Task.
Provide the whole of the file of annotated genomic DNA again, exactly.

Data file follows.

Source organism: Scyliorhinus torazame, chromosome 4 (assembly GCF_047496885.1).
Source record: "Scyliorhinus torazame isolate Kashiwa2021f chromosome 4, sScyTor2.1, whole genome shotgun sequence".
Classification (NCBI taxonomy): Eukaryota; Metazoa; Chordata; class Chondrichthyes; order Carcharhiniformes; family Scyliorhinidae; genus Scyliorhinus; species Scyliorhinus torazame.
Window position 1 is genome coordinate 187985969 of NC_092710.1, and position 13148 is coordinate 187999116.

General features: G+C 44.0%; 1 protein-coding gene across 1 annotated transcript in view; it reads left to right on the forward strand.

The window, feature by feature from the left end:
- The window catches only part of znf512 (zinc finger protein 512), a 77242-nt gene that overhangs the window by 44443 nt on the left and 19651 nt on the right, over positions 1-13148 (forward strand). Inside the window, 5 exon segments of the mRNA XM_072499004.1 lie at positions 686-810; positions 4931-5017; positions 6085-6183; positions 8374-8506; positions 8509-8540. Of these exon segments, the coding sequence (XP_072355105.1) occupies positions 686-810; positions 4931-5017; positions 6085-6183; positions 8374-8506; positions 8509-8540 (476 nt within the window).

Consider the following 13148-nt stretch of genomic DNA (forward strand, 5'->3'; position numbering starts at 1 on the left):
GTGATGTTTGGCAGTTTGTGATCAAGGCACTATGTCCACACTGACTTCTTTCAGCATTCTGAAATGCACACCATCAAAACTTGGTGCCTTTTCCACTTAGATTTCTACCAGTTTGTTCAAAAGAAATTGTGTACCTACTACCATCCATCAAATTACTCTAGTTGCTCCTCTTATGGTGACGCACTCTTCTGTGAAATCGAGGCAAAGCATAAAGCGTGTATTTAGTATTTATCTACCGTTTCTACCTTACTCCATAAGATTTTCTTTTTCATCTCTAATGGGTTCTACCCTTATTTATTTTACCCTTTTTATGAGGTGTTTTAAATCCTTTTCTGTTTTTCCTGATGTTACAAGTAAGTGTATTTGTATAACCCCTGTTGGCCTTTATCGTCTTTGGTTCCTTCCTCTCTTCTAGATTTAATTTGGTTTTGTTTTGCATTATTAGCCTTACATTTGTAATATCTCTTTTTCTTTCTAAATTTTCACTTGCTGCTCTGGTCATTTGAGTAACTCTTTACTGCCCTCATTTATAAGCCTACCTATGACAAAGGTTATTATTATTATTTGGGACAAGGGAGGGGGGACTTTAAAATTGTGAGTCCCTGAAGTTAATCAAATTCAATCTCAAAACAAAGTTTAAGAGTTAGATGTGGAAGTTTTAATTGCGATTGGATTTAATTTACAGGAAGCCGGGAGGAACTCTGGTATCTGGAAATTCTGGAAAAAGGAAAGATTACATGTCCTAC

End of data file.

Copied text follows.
Source organism: Scyliorhinus torazame, chromosome 4 (assembly GCF_047496885.1).
Source record: "Scyliorhinus torazame isolate Kashiwa2021f chromosome 4, sScyTor2.1, whole genome shotgun sequence".
Classification (NCBI taxonomy): Eukaryota; Metazoa; Chordata; class Chondrichthyes; order Carcharhiniformes; family Scyliorhinidae; genus Scyliorhinus; species Scyliorhinus torazame.
Window position 1 is genome coordinate 187985969 of NC_092710.1, and position 13148 is coordinate 187999116.

General features: G+C 44.0%; 1 protein-coding gene across 1 annotated transcript in view; it reads left to right on the forward strand.

The window, feature by feature from the left end:
- The window catches only part of znf512 (zinc finger protein 512), a 77242-nt gene that overhangs the window by 44443 nt on the left and 19651 nt on the right, over positions 1-13148 (forward strand). Inside the window, 5 exon segments of the mRNA XM_072499004.1 lie at positions 686-810; positions 4931-5017; positions 6085-6183; positions 8374-8506; positions 8509-8540. Of these exon segments, the coding sequence (XP_072355105.1) occupies positions 686-810; positions 4931-5017; positions 6085-6183; positions 8374-8506; positions 8509-8540 (476 nt within the window).

Consider the following 13148-nt stretch of genomic DNA (forward strand, 5'->3'; position numbering starts at 1 on the left):
GTGATGTTTGGCAGTTTGTGATCAAGGCACTATGTCCACACTGACTTCTTTCAGCATTCTGAAATGCACACCATCAAAACTTGGTGCCTTTTCCACTTAGATTTCTACCAGTTTGTTCAAAAGAAATTGTGTACCTACTACCATCCATCAAATTACTCTAGTTGCTCCTCTTATGGTGACGCACTCTTCTGTGAAATCGAGGCAAAGCATAAAGCGTGTATTTAGTATTTATCTACCGTTTCTACCTTACTCCATAAGATTTTCTTTTTCATCTCTAATGGGTTCTACCCTTATTTATTTTACCCTTTTTATGAGGTGTTTTAAATCCTTTTCTGTTTTTCCTGATGTTACAAGTAAGTGTATTTGTATAACCCCTGTTGGCCTTTATCGTCTTTGGTTCCTTCCTCTCTTCTAGATTTAATTTGGTTTTGTTTTGCATTATTAGCCTTACATTTGTAATATCTCTTTTTCTTTCTAAATTTTCACTTGCTGCTCTGGTCATTTGAGTAACTCTTTACTGCCCTCATTTATAAGCCTACCTATGACAAAGGTTATTATTATTATTTGGGACAAGGGAGGGGGGACTTTAAAATTGTGAGTCCCTGAAGTTAATCAAATTCAATCTCAAAACAAAGTTTAAGAGTTAGATGTGGAAGTTTTAATTGCGATTGGATTTAATTTACAGGAAGCCGGGAGGAACTCTGGTATCTGGAAATTCTGGAAAAAGGAAAGATTACATGTCCTAC